How can we learn to trust God like the prophet Habakkuk (Habakkuk 3:17-19)?Question: "How can we learn to trust God like the prophet Habakkuk (Habakkuk 3:17-19)?"
Answer: Despite the questions the prophet Habakkuk had concerning the evil taking place during his time, he concludes his oracle with positive words of praise. Habakkuk expresses his faith in God in a hymn: “Though the fig tree should not blossom, nor fruit be on the vines, the produce of the olive fail and the fields yield no food, the flock be cut off from the fold and there be no herd in the stalls, yet I will rejoice in the LORD; I will take joy in the God of my salvation. GOD, the Lord, is my strength; he makes my feet like the deer’s; he makes me tread on my high places” (Habakkuk 3:17-19).
How can we learn to trust God in this way? A closer look at these verses reveals some concepts that help us to trust God more.
First, Habakkuk commits to praising God regardless of external circumstances. The opening of his hymn delineates a catastrophe: 1) no fruit on the fig trees, 2) no grapes growing on the vines, 3) no olives, 4) no produce of any kind, 5) a lack of sheep, and 6) a lack of cattle. After this doleful description, the prophet says, “Yet I will rejoice in the Lord.”
Habakkuk’s joy was not dependent on physical blessings. Even if Habakkuk suffered extreme loss, he was determined to praise God. Habakkuk remembered God’s goodness in times past and concluded God was worthy of praise. The prophet might lack olives and grapes, but he would never be without God.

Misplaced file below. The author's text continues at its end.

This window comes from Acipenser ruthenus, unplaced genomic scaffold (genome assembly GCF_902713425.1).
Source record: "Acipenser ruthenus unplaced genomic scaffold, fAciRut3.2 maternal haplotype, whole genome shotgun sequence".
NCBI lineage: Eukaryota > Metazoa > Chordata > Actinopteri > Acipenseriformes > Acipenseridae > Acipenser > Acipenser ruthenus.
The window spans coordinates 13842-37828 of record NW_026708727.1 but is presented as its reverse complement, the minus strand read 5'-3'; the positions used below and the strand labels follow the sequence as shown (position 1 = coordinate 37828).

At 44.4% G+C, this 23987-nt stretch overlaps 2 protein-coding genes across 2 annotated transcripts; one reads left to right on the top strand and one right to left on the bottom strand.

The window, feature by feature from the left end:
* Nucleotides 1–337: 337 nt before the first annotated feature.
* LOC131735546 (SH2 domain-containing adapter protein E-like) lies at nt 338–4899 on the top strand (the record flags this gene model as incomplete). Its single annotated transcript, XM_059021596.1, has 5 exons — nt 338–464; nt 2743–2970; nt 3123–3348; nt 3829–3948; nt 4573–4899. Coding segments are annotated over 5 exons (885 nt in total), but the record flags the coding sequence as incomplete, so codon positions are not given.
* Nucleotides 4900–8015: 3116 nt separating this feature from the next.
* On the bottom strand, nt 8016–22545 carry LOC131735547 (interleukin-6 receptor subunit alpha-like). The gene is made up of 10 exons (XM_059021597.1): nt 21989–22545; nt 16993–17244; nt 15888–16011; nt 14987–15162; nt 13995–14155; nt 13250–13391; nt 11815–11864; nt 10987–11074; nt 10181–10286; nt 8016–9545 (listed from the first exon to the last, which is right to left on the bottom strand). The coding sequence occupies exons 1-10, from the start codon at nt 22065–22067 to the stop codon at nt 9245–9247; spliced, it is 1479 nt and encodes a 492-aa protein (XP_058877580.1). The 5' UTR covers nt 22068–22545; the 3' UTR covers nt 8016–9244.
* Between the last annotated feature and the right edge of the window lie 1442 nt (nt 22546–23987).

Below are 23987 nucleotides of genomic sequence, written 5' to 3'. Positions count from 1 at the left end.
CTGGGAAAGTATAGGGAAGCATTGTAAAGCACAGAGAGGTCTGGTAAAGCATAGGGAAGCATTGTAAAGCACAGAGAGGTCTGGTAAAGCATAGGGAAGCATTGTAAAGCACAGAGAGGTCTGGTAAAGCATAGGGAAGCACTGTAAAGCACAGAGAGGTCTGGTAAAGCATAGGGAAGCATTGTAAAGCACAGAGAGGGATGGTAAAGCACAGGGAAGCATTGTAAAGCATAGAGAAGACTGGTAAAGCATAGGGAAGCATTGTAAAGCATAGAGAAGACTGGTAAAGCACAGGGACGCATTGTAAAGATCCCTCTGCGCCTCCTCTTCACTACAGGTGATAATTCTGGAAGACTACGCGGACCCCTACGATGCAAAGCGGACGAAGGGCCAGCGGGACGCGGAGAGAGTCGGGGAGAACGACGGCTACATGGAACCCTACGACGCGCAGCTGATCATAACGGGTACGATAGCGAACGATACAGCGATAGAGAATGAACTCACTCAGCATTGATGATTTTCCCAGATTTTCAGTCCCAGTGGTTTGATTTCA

Second, Habakkuk praises God specifically for salvation: “I will take joy in the God of my salvation.” God not only could save; God is salvation. Interestingly, the title “God of my salvation” is used seven times in the Old Testament. Five of these are found in the Psalms (18:26; 25:5; 27:9; 51:14; 88:1), one in Habakkuk, and the other in Micah 7:7.
Third, Habakkuk recognizes the Lord as His strength: “GOD, the Lord, is my strength.” This statement is the central focus of Habakkuk’s hymn. The theme becomes apparent when the literary structure is diagrammed as follows:
A1 “I will . . .”
A2 “I will . . .”
X “GOD, the Lord, is my strength”
B1 “he makes . . .”
B2 “he makes . . .”
After two statements of the prophet’s determination come two mentions of what God will accomplish on his behalf. In between, we find “God, the Lord, is my strength.”
The truth of God’s present strength caused Habakkuk to trust God even during the most difficult times. Like Habakkuk, we can choose to praise God even in the face of desolation. Like Habakkuk, we can praise God for the salvation He provides in Jesus Christ. And, by seeing God as our source of strength, we, like Habakkuk, can trust God’s promises.
Recommended Resource: Holman Old Testament Commentary: Hosea, Joel, Amos, Obadiah, Jonah, Micah by Trent Butler
Free Bible Study Book Each Month – From Faithlife and Logos Bible Software.
Did God create evil?
Why does God allow evil?
What is the meaning of shigionoth in Habakkuk?
What does it mean that God will pour out His Spirit on all people (Joel 2:28)?
Will the sun really be turned to darkness and the moon to blood (Joel 2:31)?
Questions about Habakkuk
How can we learn to trust God like the prophet Habakkuk (Habakkuk 3:17-19)?